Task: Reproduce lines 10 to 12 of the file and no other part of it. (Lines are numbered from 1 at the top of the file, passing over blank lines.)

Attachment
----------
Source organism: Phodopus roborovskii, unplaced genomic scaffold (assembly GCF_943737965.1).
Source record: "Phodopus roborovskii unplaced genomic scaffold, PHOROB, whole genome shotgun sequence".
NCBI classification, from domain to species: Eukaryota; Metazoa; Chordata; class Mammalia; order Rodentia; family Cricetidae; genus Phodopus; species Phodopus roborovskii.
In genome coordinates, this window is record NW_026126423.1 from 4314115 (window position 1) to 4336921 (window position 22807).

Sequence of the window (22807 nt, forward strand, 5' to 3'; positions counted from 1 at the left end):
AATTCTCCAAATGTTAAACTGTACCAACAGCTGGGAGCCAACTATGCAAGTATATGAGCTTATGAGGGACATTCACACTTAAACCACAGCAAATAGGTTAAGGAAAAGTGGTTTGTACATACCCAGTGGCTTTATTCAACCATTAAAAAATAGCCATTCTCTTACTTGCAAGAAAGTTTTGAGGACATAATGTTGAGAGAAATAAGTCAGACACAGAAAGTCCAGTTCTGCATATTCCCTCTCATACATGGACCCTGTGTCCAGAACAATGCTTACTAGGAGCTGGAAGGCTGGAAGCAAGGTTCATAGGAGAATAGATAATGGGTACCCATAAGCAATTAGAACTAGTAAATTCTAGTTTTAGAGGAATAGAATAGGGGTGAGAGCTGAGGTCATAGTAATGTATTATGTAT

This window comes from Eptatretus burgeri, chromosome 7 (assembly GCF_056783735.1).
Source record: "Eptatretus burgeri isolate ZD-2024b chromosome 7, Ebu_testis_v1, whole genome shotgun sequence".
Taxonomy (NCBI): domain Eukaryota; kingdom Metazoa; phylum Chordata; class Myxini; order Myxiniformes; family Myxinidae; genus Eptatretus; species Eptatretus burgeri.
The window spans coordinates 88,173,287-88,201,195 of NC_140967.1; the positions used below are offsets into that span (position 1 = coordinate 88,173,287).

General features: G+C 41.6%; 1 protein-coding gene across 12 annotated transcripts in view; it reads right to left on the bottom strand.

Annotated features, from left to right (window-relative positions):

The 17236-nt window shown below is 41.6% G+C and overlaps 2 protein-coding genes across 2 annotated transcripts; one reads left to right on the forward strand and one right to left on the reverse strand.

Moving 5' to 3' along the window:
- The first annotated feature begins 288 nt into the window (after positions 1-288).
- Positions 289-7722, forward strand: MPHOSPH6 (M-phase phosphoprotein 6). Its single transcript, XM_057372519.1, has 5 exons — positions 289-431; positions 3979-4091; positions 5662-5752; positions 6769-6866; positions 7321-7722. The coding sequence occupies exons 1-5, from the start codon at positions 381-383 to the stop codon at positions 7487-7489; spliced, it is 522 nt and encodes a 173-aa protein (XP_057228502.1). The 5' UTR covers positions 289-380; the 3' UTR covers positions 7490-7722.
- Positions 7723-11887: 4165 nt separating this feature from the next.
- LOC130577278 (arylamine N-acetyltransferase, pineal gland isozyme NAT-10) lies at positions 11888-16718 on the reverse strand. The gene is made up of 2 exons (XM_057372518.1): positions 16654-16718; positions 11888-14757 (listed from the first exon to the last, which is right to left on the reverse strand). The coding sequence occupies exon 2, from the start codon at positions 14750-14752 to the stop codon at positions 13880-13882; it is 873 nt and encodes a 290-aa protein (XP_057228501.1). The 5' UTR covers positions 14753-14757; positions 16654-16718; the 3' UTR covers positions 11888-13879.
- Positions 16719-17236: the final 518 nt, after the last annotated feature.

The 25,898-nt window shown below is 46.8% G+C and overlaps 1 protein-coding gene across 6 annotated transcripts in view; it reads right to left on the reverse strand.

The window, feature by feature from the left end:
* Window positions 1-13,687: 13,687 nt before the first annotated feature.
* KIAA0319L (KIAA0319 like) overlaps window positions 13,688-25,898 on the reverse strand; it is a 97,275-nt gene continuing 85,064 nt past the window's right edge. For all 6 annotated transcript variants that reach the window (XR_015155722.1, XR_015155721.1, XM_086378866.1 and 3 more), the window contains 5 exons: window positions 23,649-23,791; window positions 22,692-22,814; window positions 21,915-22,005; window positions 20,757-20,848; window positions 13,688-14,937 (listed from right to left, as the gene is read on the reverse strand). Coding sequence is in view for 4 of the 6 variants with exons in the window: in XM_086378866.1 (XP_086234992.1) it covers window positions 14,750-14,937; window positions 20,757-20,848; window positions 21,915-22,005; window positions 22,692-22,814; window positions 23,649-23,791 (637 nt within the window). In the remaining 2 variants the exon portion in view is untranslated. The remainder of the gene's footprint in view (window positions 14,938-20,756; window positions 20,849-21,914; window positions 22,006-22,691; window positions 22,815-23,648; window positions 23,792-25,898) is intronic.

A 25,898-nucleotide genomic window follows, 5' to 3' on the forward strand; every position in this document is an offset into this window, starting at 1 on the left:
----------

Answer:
The window spans coordinates 88,173,287-88,201,195 of NC_140967.1; the positions used below are offsets into that span (position 1 = coordinate 88,173,287).

General features: G+C 41.6%; 1 protein-coding gene across 12 annotated transcripts in view; it reads right to left on the bottom strand.

Annotated features, from left to right (window-relative positions):